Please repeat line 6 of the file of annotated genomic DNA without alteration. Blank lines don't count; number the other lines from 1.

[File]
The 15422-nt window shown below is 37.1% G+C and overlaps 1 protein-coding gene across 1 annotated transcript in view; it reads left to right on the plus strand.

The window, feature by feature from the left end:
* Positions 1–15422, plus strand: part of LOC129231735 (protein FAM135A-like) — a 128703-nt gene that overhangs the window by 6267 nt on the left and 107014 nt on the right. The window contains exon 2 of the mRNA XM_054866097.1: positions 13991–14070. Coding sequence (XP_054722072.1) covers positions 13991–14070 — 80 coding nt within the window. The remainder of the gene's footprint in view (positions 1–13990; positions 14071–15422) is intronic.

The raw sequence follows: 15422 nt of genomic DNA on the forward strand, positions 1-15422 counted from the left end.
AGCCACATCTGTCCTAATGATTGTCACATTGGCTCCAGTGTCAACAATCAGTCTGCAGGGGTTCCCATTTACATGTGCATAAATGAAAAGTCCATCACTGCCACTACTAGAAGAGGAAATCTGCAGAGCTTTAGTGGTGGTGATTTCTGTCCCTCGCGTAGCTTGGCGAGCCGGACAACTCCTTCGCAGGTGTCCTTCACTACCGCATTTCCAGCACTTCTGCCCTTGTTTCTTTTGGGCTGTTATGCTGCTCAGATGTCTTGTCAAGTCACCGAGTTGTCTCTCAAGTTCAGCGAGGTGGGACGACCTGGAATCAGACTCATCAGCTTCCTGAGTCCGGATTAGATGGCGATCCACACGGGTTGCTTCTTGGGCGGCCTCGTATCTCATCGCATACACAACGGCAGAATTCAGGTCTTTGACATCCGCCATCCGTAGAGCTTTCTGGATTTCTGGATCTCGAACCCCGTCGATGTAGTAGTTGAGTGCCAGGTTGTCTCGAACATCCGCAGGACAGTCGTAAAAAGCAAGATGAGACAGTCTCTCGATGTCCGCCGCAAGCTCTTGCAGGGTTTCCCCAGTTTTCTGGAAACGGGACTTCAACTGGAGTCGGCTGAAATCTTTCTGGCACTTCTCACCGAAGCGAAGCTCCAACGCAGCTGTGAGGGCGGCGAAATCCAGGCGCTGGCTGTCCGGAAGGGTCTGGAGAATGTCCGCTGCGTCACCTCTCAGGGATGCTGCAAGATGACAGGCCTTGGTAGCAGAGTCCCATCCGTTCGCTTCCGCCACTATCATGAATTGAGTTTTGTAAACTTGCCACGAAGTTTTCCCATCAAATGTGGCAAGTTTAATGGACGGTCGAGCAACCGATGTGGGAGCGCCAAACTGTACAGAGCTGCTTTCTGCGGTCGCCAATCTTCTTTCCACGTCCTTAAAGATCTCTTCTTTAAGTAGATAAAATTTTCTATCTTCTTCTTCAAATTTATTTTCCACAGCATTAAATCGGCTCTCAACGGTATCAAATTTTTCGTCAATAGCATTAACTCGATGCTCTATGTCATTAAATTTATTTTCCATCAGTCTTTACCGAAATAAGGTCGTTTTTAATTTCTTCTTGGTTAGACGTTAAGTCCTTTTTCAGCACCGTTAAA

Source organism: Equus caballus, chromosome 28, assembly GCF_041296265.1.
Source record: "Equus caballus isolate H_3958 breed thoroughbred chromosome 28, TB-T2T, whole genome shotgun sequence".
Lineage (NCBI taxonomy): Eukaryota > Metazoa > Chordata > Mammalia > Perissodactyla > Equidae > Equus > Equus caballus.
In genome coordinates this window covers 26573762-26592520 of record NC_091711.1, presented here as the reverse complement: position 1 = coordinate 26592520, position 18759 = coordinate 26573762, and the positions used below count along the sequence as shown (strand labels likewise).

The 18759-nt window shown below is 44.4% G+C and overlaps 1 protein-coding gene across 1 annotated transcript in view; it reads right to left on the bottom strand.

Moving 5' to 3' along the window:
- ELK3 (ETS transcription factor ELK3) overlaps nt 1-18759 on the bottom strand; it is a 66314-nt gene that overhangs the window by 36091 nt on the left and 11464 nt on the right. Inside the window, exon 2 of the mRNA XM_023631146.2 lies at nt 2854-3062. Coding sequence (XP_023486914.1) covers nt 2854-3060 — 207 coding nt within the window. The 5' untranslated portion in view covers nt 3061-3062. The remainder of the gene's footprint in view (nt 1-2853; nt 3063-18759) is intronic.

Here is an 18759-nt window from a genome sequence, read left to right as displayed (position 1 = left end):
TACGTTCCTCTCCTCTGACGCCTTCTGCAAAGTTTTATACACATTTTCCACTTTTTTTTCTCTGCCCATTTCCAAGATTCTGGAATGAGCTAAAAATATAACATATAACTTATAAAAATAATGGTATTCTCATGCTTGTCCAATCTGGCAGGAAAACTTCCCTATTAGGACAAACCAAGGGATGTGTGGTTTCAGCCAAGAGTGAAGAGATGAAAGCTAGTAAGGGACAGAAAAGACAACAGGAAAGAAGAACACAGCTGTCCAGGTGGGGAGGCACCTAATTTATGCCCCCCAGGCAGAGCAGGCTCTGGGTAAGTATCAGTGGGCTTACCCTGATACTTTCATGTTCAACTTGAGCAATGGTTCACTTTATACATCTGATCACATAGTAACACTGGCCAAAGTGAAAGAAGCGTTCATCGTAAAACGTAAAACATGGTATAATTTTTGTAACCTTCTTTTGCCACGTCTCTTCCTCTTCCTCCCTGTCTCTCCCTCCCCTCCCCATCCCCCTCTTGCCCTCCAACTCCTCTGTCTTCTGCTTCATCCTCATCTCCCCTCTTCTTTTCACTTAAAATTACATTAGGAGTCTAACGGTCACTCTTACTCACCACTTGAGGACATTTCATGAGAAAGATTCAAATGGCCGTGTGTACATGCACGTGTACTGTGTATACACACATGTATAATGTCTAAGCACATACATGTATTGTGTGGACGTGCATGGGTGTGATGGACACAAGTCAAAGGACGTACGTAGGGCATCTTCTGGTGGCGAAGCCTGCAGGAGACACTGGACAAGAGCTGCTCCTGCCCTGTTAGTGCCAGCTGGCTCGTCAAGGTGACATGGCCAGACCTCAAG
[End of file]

Source organism: Equus caballus, chromosome 28, assembly GCF_041296265.1.